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Infant and Child Mortality in Dublin a Century Ago

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Author Info

  • Cormac Ó Gráda

    (University College Dublin)

Abstract

This paper calculates the concentration index for self-assessed health for a sample of Irish women. It then decomposes the index to investigate the sources of this inequality using both a health production function and reduced form approach. Using the health production function approach it finds that age, employment status and exercise regime make the greatest contribution to income-related inequality in health outcomes. Using the reduced form approach it finds the greatest contribution to be made by age and education.

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File URL: http://www.ucd.ie/economics/research/papers/2002/WP02.28.pdf
File Function: First version, 2002
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Bibliographic Info

Paper provided by School Of Economics, University College Dublin in its series Working Papers with number 200228.

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Length: 33 pages
Date of creation: 17 Nov 2002
Date of revision:
Handle: RePEc:ucn:wpaper:200228

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Postal: UCD, Belfield, Dublin 4
Phone: +353-1-7067777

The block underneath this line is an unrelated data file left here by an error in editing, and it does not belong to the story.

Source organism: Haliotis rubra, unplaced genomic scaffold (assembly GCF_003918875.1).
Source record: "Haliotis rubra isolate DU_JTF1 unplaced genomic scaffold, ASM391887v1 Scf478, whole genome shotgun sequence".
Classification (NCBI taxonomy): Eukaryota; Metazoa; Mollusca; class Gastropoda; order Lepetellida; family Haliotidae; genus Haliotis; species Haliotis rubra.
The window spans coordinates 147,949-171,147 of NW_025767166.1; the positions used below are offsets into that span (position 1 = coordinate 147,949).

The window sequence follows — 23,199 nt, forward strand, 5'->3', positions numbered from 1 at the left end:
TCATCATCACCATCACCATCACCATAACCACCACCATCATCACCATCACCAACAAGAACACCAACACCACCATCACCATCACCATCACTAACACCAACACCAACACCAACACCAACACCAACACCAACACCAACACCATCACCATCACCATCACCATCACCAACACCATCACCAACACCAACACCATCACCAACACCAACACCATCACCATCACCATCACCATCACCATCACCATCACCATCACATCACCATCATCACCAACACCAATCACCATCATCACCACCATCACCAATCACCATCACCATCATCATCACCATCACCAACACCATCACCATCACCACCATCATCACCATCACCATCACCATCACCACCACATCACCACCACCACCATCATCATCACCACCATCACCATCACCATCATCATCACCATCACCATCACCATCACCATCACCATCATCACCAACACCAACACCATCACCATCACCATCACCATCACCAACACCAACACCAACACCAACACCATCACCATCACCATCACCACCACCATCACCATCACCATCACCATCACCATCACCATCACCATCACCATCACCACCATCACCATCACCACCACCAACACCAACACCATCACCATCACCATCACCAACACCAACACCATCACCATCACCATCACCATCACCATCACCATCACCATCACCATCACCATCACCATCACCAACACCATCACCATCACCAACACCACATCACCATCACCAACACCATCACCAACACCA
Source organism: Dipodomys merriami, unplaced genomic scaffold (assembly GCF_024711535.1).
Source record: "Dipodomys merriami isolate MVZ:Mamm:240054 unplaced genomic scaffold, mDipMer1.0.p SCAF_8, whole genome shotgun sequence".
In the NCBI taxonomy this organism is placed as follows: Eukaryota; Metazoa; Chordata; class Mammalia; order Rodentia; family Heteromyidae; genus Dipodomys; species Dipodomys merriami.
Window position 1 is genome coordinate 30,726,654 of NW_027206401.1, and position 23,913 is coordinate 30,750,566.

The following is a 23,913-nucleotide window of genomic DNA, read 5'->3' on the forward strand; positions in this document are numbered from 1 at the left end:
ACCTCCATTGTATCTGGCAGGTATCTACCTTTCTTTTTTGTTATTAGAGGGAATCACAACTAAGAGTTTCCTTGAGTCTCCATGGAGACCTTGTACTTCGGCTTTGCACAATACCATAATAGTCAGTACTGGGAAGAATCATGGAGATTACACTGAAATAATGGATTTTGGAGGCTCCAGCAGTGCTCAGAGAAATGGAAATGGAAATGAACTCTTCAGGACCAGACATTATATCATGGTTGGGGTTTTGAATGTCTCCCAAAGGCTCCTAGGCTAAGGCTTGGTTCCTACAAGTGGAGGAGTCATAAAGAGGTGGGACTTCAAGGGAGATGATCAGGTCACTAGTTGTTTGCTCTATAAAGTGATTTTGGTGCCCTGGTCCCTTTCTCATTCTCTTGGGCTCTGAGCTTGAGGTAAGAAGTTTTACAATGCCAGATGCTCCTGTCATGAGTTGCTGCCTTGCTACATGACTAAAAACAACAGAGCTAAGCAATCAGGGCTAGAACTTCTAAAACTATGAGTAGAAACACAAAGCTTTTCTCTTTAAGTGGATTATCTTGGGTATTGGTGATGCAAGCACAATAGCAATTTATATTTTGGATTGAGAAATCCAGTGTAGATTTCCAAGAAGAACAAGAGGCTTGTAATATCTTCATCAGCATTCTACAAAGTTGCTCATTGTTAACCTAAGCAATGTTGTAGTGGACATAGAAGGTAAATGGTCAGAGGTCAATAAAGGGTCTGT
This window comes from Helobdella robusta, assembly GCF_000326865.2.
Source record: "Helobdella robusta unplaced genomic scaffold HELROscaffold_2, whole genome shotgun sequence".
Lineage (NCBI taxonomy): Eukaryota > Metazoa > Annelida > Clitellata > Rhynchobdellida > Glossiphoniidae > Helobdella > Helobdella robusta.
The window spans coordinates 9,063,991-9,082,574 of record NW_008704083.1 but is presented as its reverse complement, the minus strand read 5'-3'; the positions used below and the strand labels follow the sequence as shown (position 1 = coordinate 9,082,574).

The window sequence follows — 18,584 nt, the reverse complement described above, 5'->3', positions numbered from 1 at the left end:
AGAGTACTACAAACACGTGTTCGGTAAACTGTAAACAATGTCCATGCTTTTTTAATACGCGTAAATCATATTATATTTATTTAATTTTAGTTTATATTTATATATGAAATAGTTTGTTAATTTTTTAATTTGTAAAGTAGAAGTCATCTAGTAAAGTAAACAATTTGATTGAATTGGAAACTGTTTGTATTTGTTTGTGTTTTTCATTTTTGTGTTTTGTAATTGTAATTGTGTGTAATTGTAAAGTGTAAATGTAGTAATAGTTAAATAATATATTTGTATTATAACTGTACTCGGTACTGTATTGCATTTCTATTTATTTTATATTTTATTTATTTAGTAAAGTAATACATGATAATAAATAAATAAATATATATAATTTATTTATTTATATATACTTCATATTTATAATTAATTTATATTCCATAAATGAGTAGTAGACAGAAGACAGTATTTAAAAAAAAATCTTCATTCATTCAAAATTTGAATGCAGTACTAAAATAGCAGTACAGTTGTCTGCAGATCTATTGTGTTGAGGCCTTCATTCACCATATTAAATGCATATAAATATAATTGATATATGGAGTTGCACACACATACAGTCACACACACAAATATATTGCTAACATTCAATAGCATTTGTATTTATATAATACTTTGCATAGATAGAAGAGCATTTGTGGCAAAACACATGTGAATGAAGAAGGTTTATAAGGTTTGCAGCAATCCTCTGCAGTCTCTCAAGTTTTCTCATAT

Fax: +353-1-283 0068
Web page: http://www.ucd.ie/economics
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References

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  1. Duffy, Niall & O'Gráda, Cormac, 1995. "Fertility Control Early in Marriage in Ireland a Century Ago," CEPR Discussion Papers 1109, C.E.P.R. Discussion Papers.
  2. Haines, Michael R., 1985. "Inequality and Childhood Mortality: a Comparison of England and Wales, 1911, and the United States, 1900," The Journal of Economic History, Cambridge University Press, vol. 45(04), pages 885-912, December.
  3. Robert Millward & Frances Bell, 2001. "Infant Mortality in Victorian Britain: The Mother as Medium[Thanks are]," Economic History Review, Economic History Society, vol. 54(4), pages 699-733, November.
  4. Charles Feinstein, 1990. "New estimates of average earnings in the United Kingdom, 1880-19131," Economic History Review, Economic History Society, vol. 43(4), pages 595-632, November.
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Cited by:
  1. Cormac Ó Gráda, 2006. "Dublin Jewish Demography a Century Ago," The Economic and Social Review, Economic and Social Studies, vol. 37(2), pages 123-147.
  2. J. Peter Neary, 2006. "Introduction to the Special Issue," The Economic and Social Review, Economic and Social Studies, vol. 37(2), pages 121-122.

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